Kandaarian divine icon


Kandaarian clerics traditionally carry a much larger divine icon than their southern counterparts called a gandráss, taking the form of a stout pole some 8-9 feet long. Trees are scarce in much of Kandaaria, making the use of valuable wood for these icons all the more significant. Each religion is associated with a particular type of tree used to make their priests’ gandráss, but the gods all also identify with the ash tree; the great ash Yggdrasil being at the centre of the entire Norse pantheon. The top of a gandráss is carved with a likeness of the god’s face (illustration: a gandráss of Freyja the Guardian, goddess of freedom) and below that symbols, runes and prayers of their religion.

Gandráss is pronounced: “garn-der-arse”. A typical ash gandráss weighs 6 lbs, and Kandaarian clerics are given their first divine icon as part of their Investiture ceremony. It will cost 1d4px10 silver pieces if the priest has to pay for a replacement. The gandráss may used as a staff to aid walking and is often a focal point at the head of a nomadic tribe. These are not weapons however and a priest or devout follower of a god would only use them as such as a last resort; if used as such the gandráss counts as a Staff with respect to Talents and Proficiency, has Reach of 10 feet and Speed of 15 seconds.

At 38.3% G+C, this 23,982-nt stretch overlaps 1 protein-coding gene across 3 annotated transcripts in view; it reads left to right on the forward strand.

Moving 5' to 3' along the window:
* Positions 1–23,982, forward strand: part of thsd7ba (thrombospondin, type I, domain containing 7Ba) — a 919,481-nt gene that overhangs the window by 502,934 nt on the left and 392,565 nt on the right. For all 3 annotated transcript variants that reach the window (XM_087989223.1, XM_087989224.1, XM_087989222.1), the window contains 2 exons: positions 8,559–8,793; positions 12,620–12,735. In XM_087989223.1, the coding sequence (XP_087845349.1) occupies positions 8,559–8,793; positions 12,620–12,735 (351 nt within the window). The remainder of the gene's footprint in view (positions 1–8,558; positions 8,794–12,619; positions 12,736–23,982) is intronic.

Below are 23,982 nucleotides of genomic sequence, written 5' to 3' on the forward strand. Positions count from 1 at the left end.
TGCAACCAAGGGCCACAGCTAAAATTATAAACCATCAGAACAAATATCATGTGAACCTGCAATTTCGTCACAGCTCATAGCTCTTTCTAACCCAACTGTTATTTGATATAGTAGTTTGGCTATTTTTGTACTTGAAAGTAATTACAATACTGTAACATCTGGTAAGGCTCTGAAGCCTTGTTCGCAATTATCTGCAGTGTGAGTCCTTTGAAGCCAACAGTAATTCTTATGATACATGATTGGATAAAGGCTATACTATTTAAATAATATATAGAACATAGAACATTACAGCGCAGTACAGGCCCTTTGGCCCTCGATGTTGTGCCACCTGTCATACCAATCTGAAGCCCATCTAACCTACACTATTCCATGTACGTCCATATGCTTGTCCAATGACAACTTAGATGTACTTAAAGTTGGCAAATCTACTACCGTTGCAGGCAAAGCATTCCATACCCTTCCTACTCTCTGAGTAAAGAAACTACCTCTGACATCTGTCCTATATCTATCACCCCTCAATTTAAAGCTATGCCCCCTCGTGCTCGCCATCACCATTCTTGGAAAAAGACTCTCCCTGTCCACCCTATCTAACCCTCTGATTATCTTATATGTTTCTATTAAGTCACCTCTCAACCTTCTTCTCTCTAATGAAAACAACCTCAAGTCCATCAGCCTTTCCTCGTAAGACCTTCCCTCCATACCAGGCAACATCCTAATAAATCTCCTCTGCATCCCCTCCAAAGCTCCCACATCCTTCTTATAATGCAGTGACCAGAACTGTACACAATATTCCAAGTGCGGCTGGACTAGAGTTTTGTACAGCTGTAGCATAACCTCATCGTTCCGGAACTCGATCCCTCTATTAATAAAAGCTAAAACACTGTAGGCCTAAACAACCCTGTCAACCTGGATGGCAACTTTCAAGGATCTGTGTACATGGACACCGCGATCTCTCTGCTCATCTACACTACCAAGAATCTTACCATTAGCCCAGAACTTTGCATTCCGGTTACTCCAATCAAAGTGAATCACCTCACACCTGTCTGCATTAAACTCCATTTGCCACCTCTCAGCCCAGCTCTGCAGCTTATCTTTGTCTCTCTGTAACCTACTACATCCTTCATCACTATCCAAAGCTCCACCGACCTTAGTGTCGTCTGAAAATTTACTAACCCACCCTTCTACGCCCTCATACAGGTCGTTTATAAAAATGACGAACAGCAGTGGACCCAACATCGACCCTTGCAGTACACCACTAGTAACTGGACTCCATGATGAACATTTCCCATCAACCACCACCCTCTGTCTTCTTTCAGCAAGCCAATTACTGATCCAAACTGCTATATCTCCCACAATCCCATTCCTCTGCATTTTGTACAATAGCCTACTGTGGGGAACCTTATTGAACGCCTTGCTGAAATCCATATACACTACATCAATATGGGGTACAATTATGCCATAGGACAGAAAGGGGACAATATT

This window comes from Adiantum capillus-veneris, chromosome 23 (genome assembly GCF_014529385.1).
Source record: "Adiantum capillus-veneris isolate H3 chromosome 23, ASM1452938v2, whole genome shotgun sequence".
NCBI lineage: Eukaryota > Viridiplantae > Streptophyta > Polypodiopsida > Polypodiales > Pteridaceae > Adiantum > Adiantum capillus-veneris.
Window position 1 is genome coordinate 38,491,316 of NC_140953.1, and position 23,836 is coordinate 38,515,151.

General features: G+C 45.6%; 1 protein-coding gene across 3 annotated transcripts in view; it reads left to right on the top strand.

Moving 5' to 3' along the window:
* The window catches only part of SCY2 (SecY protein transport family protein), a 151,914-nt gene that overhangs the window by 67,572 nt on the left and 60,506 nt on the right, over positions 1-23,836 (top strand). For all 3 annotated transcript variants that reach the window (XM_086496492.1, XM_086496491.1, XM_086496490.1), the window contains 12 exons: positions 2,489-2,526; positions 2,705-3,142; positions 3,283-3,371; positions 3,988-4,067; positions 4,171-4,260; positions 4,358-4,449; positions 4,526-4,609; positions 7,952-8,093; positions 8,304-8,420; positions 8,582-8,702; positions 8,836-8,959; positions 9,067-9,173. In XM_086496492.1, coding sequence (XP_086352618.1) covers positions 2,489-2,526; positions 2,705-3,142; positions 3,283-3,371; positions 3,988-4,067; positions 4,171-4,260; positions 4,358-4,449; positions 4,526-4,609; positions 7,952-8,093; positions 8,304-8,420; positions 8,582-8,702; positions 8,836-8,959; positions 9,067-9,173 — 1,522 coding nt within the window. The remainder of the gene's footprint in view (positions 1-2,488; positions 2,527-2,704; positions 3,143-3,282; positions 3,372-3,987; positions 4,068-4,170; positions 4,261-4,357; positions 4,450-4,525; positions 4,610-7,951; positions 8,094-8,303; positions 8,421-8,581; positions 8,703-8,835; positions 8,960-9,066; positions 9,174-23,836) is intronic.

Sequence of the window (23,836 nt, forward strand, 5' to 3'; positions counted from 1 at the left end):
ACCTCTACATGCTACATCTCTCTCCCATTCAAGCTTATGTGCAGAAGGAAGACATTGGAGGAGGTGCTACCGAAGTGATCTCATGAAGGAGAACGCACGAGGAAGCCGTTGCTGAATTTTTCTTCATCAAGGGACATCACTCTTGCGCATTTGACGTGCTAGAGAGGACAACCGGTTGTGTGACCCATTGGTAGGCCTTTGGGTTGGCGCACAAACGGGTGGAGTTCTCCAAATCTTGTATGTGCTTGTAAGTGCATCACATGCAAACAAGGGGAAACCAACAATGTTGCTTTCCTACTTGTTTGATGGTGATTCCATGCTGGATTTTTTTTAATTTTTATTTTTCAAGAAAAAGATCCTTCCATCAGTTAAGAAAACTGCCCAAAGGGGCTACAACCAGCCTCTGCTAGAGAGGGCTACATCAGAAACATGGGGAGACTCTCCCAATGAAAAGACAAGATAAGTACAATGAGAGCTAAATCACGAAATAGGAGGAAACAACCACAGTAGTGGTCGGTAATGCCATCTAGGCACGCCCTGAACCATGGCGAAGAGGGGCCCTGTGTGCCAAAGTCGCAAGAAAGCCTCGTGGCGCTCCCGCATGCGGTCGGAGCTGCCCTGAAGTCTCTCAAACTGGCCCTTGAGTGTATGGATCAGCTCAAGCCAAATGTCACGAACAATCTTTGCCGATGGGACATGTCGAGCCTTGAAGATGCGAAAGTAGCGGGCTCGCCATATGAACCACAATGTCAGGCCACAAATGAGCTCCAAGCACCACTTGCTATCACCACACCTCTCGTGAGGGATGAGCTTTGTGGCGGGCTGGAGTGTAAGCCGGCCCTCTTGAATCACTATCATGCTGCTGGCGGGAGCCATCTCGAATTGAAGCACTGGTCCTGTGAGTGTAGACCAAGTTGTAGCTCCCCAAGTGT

Bonus Skill: During character creation, all Kandaarian clerics receive one purchase of the Direction Sense skill for free (no BP cost).

TIP: Whilst many divine spells utilize the cleric’s divine icon as a catalyst, it is not required for all of a cleric’s spells. If a priest’s divine icon should become lost or destroyed, the first level spell Ceremony: Consecrate Divine Icon can be used to sanctify a mundane replacement.


The gandráss developed with Hoarlanders nomadic lifestyle as the lack of permanent settlements meant they built no churches. At formal times of worship the staff is planted firmly in the snow with the carved face of the god facing south, ensuring the congregation all face north towards the gods’ realm when they pray. The priest typcially stands in front of the gandráss facing north to address their god, and south when addressing his congregation.

Similarly, the gandráss is planted in the ground like this when the cleric prays for his divine spells. Unless prescribed otherwise by their religion, Kandaarian priests are free to pray at any time of day and their spells remain for 24 hours thereafter. Nomadic tribal life has led to this traditionally being either early in the morning or late in the evening, when the tribe is encamped. Kandaarian clerics who do not face north when praying will not receive any divine spells that day.


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